Abstract This work describes a statistical rock-physics driven inversion of seismic acoustic impedance and Ultra Deep Azimuthal Resistivity (UDAR) log data, acquired while drilling, to estimate porosity, water saturation and litho-fluid facies classes around the wellbore. Despite their limited resolution, surface seismic data integrated with electromagnetic resistivity log measurements improve the description of rock properties by considering the coupled effect of pore space and fluid saturation in the joint acoustic and electrical domains. The key aspect of the proposed inversion is that it does not explicitly use a forward model, rather the correlation between the petrophysical properties and the resulting geophysical responses is inferred probabilistically from a training dataset. The training-set is generated combining available borehole information with statistical rock-physics modelling approach. In the inversion process, given co-located measurements of seismic acoustic impedance and logging-while-drilling electromagnetic resistivity data, the pointwise probability distribution of rock-properties is derived directly from the training dataset by applying the kernel density estimation algorithm. A non-parametric statistical approach is employed to approximate non-symmetric volumetric distributions of petrophysical properties and to consider the characteristic non-linear relationship linking water-saturation with resistivity. Given an a-priori facies classification template for the samples in the training-set, it is possible to model the multimodal, facies-dependent, behavior of the petrophysical properties, together with their distinctive correlation patterns. A facies-dependent parameterization allows the effect of lithology on acoustic and resistivity response to be implicitly considered, even though the target properties of inversion are only porosity and saturation. To provide a realistic uncertainty quantification of the estimated rock-properties, a plain Bayesian framework is described which accounts for rock-physics modelling error and to propagate seismic and resistivity data uncertainties to the inversion results. In this respect, the uncertainty related to the scale difference among the well-log data and seismic is addressed by adopting a scale reconciliation strategy based on probabilistic function. This allows transforming physically equivalent measures from one resolution to another and consistently estimate the corresponding changes in the probability distributions. The described rock physics-driven inversion can be performed efficiently during drilling, following the acquisition and inversion of UDAR data, as the time-consuming step of estimating a probabilistic model from the training-set, can be separated from inversion itself. This is of particular interest in geosteering, where the training-phase can be performed before drilling, during well planning operations. After training, the resulting probabilistic model can be stored as a look-up table. Hence, the prediction of rock-properties, given the co-located measurements of seismic acoustic impedance and log-while-drilling electromagnetic resistivity, reduces to a fast look-up table search. The inversion workflow is validated on a clastic oil-bearing reservoir located offshore Norway, where geosteering was used to guide the placement of a horizontal appraisal well in a complex structural setting. A complete set of well logs from four nearby exploration wells is used to construct the training dataset. Porosity, water-saturation, and litho-fluid facies are estimated along the geosteered well path given a 2D curtain section of ultra deep azimuthal resistivity and the corresponding acoustic impedance section available from the 3D surface seismic data. Prior to running the inversion, the acoustic impedance data was properly depth-matched with the resistivity section using a non-rigid matching algorithm. The joint inversion results show that the proposed methodology provides realistic estimates of the rock-property distributions around the wellbore to depths of investigation of 50m. These results constitute useful information to support geosteering decisions and can also be used, post-drilling, to update or optimize existing reservoir models.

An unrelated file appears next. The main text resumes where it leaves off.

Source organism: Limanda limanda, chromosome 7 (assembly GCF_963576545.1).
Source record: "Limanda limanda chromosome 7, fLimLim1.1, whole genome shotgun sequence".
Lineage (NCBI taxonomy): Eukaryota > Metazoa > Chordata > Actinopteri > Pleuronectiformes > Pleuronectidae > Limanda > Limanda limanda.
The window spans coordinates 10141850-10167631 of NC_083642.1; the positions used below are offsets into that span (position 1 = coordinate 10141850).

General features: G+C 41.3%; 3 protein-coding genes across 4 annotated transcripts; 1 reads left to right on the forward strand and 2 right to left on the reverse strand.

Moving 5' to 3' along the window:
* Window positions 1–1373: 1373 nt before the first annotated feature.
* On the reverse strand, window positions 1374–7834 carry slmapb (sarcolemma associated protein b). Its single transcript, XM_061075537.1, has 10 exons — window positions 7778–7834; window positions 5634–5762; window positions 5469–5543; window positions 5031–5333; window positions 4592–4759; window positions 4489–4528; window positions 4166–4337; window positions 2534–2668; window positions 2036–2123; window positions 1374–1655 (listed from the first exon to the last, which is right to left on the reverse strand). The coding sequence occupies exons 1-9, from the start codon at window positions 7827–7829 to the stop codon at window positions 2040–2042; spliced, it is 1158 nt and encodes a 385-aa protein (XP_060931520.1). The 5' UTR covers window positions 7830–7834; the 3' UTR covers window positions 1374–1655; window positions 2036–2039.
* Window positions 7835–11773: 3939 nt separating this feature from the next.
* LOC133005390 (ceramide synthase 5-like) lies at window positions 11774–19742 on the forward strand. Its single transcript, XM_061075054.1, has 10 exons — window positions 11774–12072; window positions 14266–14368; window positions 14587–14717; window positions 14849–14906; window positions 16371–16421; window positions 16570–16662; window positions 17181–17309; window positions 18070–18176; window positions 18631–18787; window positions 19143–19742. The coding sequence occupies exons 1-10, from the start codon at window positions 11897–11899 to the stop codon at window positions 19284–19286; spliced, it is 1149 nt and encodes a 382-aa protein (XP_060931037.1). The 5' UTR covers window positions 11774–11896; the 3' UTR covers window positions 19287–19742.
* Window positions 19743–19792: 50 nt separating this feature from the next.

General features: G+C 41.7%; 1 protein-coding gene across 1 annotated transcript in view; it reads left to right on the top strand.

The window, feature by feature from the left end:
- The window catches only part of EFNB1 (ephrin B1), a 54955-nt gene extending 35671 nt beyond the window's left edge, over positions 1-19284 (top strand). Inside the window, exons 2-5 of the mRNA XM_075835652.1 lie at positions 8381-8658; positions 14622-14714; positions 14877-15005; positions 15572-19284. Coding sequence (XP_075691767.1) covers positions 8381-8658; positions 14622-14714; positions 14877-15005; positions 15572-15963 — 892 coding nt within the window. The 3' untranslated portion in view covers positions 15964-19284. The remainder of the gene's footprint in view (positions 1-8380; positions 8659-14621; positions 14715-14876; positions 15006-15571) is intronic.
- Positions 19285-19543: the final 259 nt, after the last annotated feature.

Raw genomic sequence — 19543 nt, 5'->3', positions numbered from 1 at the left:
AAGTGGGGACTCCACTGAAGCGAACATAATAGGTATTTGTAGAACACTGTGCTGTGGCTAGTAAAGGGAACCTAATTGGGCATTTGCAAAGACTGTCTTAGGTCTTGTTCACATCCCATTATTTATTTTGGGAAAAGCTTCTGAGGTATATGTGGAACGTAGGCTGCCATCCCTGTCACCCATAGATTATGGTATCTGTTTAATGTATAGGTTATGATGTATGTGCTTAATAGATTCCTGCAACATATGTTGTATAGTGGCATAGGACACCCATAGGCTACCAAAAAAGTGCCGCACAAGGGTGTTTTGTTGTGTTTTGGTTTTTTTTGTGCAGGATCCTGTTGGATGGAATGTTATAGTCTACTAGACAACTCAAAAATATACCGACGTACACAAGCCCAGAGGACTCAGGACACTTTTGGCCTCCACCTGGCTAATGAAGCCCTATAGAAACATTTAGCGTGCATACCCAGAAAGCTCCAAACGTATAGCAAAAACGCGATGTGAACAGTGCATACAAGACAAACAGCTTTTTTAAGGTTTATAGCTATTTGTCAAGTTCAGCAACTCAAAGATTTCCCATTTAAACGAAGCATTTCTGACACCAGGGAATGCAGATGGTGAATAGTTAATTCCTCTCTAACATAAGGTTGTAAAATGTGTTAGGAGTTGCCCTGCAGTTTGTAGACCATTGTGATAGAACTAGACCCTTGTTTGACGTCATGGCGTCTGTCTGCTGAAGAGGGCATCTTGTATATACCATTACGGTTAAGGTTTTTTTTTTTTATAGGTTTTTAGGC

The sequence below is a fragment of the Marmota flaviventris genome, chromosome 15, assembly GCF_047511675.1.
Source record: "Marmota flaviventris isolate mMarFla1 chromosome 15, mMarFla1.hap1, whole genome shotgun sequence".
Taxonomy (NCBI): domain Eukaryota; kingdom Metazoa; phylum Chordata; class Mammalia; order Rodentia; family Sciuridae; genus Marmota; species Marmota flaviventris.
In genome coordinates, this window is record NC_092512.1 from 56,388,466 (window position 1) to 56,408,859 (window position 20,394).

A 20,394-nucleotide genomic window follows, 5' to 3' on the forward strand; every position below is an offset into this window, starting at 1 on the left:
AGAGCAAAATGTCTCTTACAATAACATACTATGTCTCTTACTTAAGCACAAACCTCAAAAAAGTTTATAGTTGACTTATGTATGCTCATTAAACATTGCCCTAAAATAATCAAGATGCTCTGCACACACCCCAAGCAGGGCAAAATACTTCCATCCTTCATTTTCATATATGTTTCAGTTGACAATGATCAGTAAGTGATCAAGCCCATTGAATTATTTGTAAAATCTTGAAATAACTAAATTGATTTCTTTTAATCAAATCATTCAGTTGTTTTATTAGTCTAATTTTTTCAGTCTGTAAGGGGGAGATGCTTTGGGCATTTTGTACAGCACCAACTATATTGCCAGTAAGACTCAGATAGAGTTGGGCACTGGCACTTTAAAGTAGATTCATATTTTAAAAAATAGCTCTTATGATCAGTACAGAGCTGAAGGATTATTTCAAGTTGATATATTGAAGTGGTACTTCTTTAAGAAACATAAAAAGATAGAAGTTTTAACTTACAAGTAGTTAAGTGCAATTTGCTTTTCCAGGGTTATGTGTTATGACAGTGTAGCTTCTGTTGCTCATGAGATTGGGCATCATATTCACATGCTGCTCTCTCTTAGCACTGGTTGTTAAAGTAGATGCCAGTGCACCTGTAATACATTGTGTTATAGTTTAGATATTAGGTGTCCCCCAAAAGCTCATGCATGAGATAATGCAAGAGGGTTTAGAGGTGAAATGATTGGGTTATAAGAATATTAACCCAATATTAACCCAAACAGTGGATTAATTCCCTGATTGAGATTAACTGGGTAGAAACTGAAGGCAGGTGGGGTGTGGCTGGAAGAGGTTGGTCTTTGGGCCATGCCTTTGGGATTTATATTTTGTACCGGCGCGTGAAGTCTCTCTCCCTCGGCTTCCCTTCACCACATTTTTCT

Abstract The centrifuge experiment is used to measure capillary pressure in core plugs by forced displacement (imbibition or drainage): strong gravitational forces (imposed by rotation) displace fluid held in place by capillary forces. This setup is also used to measure and establish critical saturation, the saturation where a fluid loses connectivity and can no longer flow. Obtaining this saturation is challenging as the capillary end effect causing outlet fluid accumulation theoretically only vanishes at infinite rotation speed. Practical speed limitations include maintaining core integrity and avoiding unrepresentative capillary desaturation. In tight or strongly wetted media the capillary forces are strong and more challenging to overcome. Firstly, we demonstrate an ‘intercept method’ to estimate critical saturation. It states that average saturation is proportional to inverse squared rotation speed (at high speeds) allowing to determine critical saturation by linear extrapolation of a few measurements to the intercept where inverse squared speed is zero. The linear trend is valid once the core saturation profile contains the critical saturation. The result follows as the saturation profile near the outlet is invariant and only compressed while the other saturations equal the critical saturation. Although it was assumed the gravitational acceleration is uniform (reasonable for short cores and long centrifuge arm), the result was highly accurate even for extremely non-uniform gravity along the core: the data are linear and the correct critical saturation value is estimated. This was justified by that the end effect profile is uniformly compressed even under those conditions since most of it is located in a narrow part of the core. Secondly, an analytical solution is derived for transient production after the rotation speed is increased starting from an arbitrary initial state towards equilibrium. For this result we assume the outlet profile compresses also during the transient stage. The two regions have fixed mobilities, while the regions occupy different lengths with time. Time as function of production has a linear term and logarithmic term (dominating late time behavior). An analytical time scale is derived which scales all production curves to end (99.5 % production) at same scaled time. We validate the intercept method for high rotation speed data with synthetical and experimental data. For the synthetical data, the input critical saturation is reproduced both for uniform and highly non-uniform gravity along the core. Given the same input as a reservoir simulator, including saturation functions, the analytical transient solution is able to predict similar time scales and trends in time scale (with e.g. rotation speed and viscosity) as numerical simulations. The numerical simulations however indicate that the saturations travel with highly different speeds rather than as a uniformly compressed profile. Especially saturations near the critical saturation are very slow and caused production to span 5 log units of time (the analytical solution predicted 2-3) when the critical saturation was in the core. The correlation better matched low speed data where the critical saturation had not entered the core.